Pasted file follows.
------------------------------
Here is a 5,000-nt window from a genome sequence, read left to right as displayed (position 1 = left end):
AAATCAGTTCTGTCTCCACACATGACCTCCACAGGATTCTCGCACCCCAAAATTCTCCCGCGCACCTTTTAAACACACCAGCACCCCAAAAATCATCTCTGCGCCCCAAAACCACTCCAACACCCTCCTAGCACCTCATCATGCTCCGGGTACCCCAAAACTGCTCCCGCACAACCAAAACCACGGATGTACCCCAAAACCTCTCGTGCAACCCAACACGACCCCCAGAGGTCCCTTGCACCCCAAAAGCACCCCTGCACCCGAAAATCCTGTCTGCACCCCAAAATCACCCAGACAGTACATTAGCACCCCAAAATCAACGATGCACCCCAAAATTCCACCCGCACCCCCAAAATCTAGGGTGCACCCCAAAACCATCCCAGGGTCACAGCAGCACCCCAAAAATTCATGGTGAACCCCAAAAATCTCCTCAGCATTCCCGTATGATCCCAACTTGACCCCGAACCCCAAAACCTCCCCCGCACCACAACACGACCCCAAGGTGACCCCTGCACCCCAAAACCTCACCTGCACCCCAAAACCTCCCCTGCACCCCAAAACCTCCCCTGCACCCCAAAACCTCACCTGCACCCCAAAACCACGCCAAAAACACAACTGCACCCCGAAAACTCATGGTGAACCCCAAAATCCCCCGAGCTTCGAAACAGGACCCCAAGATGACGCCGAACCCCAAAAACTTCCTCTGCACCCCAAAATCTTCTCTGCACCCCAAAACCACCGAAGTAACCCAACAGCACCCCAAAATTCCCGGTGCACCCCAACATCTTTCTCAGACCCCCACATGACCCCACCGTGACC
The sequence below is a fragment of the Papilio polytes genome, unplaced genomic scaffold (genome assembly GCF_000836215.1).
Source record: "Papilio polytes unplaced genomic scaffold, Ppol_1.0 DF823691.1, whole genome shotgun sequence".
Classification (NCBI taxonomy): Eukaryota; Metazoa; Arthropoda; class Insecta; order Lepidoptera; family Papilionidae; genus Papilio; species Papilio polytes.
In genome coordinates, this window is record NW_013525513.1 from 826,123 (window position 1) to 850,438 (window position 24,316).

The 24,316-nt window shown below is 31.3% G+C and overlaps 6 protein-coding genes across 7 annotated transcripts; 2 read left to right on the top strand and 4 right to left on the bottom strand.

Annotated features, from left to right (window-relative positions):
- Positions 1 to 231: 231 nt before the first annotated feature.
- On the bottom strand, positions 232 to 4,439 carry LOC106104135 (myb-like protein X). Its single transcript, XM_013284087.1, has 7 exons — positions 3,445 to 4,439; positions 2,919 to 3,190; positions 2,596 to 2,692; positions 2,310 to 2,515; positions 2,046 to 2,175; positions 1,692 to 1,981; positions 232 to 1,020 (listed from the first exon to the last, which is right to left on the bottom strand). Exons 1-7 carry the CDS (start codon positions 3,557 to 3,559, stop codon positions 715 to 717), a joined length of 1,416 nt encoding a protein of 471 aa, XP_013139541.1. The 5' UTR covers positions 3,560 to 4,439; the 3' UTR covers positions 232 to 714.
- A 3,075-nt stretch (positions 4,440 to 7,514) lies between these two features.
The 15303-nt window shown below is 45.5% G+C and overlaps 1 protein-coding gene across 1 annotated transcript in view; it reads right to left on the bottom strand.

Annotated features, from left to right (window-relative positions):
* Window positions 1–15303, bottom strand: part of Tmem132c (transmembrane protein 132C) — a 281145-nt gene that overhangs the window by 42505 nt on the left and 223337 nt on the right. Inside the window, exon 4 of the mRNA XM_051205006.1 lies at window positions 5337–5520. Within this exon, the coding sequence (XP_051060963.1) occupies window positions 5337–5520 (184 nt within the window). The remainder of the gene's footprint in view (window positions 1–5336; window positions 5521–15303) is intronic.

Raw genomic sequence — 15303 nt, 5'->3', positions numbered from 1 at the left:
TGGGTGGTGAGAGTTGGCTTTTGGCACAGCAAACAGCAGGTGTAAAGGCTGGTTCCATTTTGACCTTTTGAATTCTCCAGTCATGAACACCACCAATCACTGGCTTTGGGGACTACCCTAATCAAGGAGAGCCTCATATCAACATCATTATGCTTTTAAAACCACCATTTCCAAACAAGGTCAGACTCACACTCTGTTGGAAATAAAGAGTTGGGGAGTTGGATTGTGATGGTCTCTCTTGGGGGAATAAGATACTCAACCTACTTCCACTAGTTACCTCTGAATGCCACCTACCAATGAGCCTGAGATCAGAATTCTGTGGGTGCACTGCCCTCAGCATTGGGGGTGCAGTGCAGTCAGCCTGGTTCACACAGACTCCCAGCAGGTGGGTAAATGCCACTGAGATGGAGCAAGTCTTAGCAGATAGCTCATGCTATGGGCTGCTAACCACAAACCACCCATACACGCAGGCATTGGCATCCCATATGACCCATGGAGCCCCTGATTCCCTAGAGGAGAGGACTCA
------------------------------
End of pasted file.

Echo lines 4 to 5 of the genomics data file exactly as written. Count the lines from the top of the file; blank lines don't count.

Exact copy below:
Source record: "Papilio polytes unplaced genomic scaffold, Ppol_1.0 DF823691.1, whole genome shotgun sequence".
Classification (NCBI taxonomy): Eukaryota; Metazoa; Arthropoda; class Insecta; order Lepidoptera; family Papilionidae; genus Papilio; species Papilio polytes.